Feeds

Build a 14.5 watt data center in a shoebox

All it takes is a buffalo and some courage

Choosing a cloud hosting partner with confidence

It's sometimes hard to be inspired by NAS (network attached storage) gear, but Buffalo Technology is doing its damnedest to spark customers' imaginations.

Earlier this month, Buffalo dished out the dual drive LinkStation Mini. This baby weighs just 1.1 pounds and measures 1.6 inches by 3.2 inches by 5.3 inches. It will ship in volume next month with a capacity of 1TB.

Buffalo aims this device at Windows (Vista, XP and 2000) and Mac (10.3.9+) users who want to store a lot of media files. The box eats up just 10W and has a handy web access tool for grabbing files whenever you need them.

It's got a built-in DLNA (Digital Living Network Alliance) certified media server and back-up software as well, which is nice.

"It also includes a Remote Power Feature, which can power up the unit remotely with the included Navigator software," the company said. "The extra USB port allows users to add an additional external hard drive for expanded capacity or a printer that can then be shared via the integrated print server. It also supports UPS so the unit can gracefully shutdown in the event of a power failure."

The LinkStation Mini uses a pair of 5,400RPM 2.5 inch notebook drives to perform its magic, making it the only Buffalo storage unit not to run on SATA drives. You can configure the device in RAID 0 or RAID 1.

The system will start at $699.

Shot of the Buffalo Mini

Buffalo Mini

The Plat'Home and Buffalo Technology hardware discussed will not actually get you to a supercomputer unless you're very, very crafty and have a liberal use of the word 'super.' (But, you know, some creative types have made solid work of DIY Shuttle computers, building a world-class machine at Los Alamos National Lab.) A savvy and admittedly deranged admin, however, could take this tiny hardware and build a very energy-efficient data center in a desk drawer.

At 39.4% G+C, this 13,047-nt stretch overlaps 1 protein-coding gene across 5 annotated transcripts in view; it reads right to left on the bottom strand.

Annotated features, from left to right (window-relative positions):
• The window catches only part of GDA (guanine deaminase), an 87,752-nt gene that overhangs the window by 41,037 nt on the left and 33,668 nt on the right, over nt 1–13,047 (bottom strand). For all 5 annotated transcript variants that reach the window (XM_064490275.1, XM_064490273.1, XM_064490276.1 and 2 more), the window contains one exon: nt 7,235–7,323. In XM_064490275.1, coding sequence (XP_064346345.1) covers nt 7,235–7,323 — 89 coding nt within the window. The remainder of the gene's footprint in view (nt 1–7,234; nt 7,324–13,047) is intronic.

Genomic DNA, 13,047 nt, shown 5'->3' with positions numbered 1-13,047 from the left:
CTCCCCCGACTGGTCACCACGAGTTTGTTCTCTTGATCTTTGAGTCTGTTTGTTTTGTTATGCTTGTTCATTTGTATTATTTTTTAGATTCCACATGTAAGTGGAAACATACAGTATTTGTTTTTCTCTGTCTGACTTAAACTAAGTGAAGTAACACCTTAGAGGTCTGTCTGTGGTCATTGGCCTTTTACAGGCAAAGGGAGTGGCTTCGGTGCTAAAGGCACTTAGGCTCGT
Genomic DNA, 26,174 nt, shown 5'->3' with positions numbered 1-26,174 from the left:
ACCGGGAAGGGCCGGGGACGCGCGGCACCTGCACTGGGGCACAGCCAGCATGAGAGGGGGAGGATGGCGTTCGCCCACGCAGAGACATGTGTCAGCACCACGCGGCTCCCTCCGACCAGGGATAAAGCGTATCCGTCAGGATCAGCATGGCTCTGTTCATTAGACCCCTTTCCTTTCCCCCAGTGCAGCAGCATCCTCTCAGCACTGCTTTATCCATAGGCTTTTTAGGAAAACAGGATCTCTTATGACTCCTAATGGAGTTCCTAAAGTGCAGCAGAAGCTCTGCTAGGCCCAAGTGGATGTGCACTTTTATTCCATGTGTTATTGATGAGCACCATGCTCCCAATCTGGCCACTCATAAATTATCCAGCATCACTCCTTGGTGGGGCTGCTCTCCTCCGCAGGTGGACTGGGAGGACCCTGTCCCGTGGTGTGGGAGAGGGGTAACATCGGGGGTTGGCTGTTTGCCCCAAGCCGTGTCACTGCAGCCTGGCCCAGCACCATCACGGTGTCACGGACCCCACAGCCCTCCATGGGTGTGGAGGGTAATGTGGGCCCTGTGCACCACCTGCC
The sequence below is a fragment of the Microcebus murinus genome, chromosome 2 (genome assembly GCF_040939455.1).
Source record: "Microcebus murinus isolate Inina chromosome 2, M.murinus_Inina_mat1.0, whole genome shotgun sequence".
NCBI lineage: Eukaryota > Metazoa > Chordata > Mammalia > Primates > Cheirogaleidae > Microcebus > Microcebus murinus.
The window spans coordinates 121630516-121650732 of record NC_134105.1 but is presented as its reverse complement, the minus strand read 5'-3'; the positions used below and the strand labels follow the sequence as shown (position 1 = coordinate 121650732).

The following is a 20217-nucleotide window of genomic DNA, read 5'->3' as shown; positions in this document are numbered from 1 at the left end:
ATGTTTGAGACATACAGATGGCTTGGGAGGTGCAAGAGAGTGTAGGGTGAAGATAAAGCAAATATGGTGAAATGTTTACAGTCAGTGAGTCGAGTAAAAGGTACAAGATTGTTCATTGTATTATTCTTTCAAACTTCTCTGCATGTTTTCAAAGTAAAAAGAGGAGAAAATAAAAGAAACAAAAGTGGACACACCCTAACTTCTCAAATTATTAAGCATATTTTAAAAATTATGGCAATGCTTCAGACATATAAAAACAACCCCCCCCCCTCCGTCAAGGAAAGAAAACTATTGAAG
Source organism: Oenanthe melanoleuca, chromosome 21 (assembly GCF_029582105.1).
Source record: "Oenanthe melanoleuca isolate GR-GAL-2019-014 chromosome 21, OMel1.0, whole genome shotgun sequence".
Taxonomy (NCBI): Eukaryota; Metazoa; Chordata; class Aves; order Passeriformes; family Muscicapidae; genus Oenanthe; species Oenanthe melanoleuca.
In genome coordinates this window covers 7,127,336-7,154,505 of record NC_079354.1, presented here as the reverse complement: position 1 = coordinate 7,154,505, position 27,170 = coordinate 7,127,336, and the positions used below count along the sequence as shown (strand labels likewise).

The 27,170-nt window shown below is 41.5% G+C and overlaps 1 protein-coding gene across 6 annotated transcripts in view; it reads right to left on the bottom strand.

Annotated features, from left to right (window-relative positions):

Or maybe you'll follow the manufactures' advice and use the gear for the tasks intended. That is, if you're a coward. ®

Top 5 reasons to deploy VMware with Tegile

More from The Register

next story
'Kim Kardashian snaps naked selfies with a BLACKBERRY'. *Twitterati gasps*
More alleged private, nude celeb pics appear online
Wanna keep your data for 1,000 YEARS? No? Hard luck, HDS wants you to anyway
Combine Blu-ray and M-DISC and you get this monster
US boffins demo 'twisted radio' mux
OAM takes wireless signals to 32 Gbps
Google+ GOING, GOING ... ? Newbie Gmailers no longer forced into mandatory ID slurp
Mountain View distances itself from lame 'network thingy'
Apple flops out 2FA for iCloud in bid to stop future nude selfie leaks
Millions of 4chan users howl with laughter as Cupertino slams stable door
EMC, HP blockbuster 'merger' shocker comes a cropper
Stand down, FTC... you can put your feet up for a bit
Students playing with impressive racks? Yes, it's cluster comp time
The most comprehensive coverage the world has ever seen. Ever
Run little spreadsheet, run! IBM's Watson is coming to gobble you up
Big Blue's big super's big appetite for big data in big clouds for big analytics
prev story

Whitepapers

Secure remote control for conventional and virtual desktops
Balancing user privacy and privileged access, in accordance with compliance frameworks and legislation. Evaluating any potential remote control choice.
Intelligent flash storage arrays
Tegile Intelligent Storage Arrays with IntelliFlash helps IT boost storage utilization and effciency while delivering unmatched storage savings and performance.
WIN a very cool portable ZX Spectrum
Win a one-off portable Spectrum built by legendary hardware hacker Ben Heck
High Performance for All
While HPC is not new, it has traditionally been seen as a specialist area – is it now geared up to meet more mainstream requirements?
Beginner's guide to SSL certificates
De-mystify the technology involved and give you the information you need to make the best decision when considering your online security options.